It’s been a three years since I saw The Scottsboro Boys in New York. At the time I saw it as a failure, in part because of its negative reception by local audiences (and rather quick closing) and in part because of my feeling that the music was just a bit of a hash of older music from the Kander/Ebb repetoire. But I was still very excited about a chance to see it again in London. What was it, I wonder? Was it because actually … it was really very good? Or did I just want a chance to see a show made by people who actually knew how to write music?
After seeing Friday’s preview performance at the Young Vic, I’ve changed how I feel about this show: I now think it is a modern masterpiece, one that we are lucky to have performed in the intimate confines of the Young Vic with a prodigious shower of talent. Five of the eleven core cast (the nine “Scottsboro Boys” plus the key characters of Mr Tambo and Mr Bones) are from the original Broadway show, and I couldn’t help but feel overwhelmed with excitement at seeing that much black talent on the stage at the same time, including British black talent. I don’t like that my favorite art form doesn’t seem to look at all like the society I live in, and it makes me really happy to see fantastic actors of color given a chance to shine. It’s good for their careers, it’s good for the industry, it’s good for diversifying the audiences that come to theater – and, in this case, it means we are getting to see a story that’s totally new, because it’s about a section of (American) society that isn’t portrayed on the stage very much.
And, wow, what a story. I knew where it was going but other people in the audience didn’t: I heard a young woman gasp with disbelief at a key moment in the story. The story of The Scottsboro Boys isn’t in British text books, and it was probably about one sentence in my high school American history class; but I don’t want people to be told what it’s about. Let the tale unspool as a surprise, so that every twist and turn can be as horrifying as it ought to be. In my homeland, black men were imprisoned for looking at white women. They were hung for getting out of line, and by their fellow citizens, not by any “law.” This was America. Nine men could go to jail for trumped up rape charges and still be kept there even when the evidence was shown to not exist. And yes, we kept 13 year old children in jail on charges of rape – two of them, in this case, and a fifteen year old, and two seventeen year olds. And my glorious “land of the free and home of the brave” systematically denied them every protection of law available.
Kander and Ebb take this tale of horrors and present it in the form of a minstrel show, with the traditional comic roles of Mr Bones (Colman Domingo) and Mr Tambo (Forrest McClendon) (they play the jailors, the judges, drunk attorneys and so on) while the one white character – the interlocutor (Julian Glover) – moves the action along. Or does he? In some ways, his role as the “master of ceremonies’ (per a traditional minstrel show) is actually transmuted into the “voice of white Alabama,” and his attempts to act as if his role as a superior is natural and accepted by the black men is blatantly subverted in the song “Southern Days” (which also makes clear the abuse of blacks that existed continually along the “genteel” side of the South). Attorney Samuel Leibowitz (also Forreset McClendon) shows up to give us a moment of hope for race relations – he is, at least, offended by the separate entrances and drinking fountains for “colored” – but as he sings “That’s Not the Way We Do Things,” it becomes clear he believes just as much in the superiority of whites – the people up north are just more subtle in their racism. And then we get “Financial Advice,” where the Alabama Attorney General starts talking about Jew money, and, seriously, sitting there in the audience, it’s just so incredibly dirty and distressing that it’s hard to stay in your chair.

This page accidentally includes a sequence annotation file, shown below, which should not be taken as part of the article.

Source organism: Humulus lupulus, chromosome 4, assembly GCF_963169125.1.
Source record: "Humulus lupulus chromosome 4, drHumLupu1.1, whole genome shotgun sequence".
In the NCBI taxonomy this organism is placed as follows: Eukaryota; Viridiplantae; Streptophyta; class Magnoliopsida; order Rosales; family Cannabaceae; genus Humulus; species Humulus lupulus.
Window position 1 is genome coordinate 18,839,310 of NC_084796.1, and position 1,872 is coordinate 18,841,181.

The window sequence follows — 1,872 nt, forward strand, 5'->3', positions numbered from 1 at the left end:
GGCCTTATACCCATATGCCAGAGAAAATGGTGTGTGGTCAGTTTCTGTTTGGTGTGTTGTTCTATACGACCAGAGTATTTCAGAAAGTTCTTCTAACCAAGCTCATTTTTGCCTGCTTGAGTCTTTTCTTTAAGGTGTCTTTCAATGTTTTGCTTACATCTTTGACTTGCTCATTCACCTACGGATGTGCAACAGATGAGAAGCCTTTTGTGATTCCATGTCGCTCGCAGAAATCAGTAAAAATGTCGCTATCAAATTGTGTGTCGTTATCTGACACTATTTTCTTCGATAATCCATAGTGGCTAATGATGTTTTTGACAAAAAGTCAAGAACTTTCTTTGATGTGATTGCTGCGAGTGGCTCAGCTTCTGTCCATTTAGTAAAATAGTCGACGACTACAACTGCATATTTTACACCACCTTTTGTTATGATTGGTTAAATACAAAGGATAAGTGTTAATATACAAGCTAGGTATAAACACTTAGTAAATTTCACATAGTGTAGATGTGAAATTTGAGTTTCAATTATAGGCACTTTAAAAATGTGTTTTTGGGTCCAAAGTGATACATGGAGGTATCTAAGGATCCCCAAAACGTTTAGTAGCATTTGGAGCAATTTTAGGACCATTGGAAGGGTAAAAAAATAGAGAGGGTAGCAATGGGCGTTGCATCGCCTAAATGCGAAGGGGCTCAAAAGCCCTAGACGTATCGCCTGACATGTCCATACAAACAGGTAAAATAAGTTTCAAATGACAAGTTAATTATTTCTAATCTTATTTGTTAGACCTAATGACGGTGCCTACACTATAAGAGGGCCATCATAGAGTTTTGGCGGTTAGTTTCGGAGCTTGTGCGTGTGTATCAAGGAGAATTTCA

Surrounding all of this like the praline around a pecan is the music and dancing that flesh out this work. Never trivial, always beautiful, I feel as if the creators of this show tried their hardest to keep us put by giving us beautiful singing and hair-raising choreography (oh, that electric chair song!) to help balance out the horrors we’re watching on stage. In some ways, it’s the Cabaret approach all over again, minus the sex and the drugs, with us hoping against hope that “I won’t lie to be free” Haywood Patterson (Kyle Scatliffe – how does he do it night after night?) is going to get a happy ending. Because, you know, that’s how it happens in Cabaret, right?
I could go on and on about how good the performances were, mutter a bit about the strange presence of “The Lady” (obviously meant from the beginning to be Rosa Parks – Dawn Hope), cheer about the inventive choreography, beam at the stripped down set that lets you build trains, jails, courtrooms, and plantation homes with your imaginations. But instead, I’ll just note that top price tickets for this show are 35 quid, and that, even at that price, I judge them to be a giveaway for what you get in return. It’s been extended to December 21st, and the running time is 1:45, by which time you’ll be exhausted and exhilarated and possibly wanting a drink. Book early: I think this might be the show you decide to go see twice – as it’s not British history you’re watching, there’s just enough separation to truly revel in the amazing thing the actors have created. The Scottsboro Boys is the crowning glory of the diamonds of American musical theater: don’t miss it.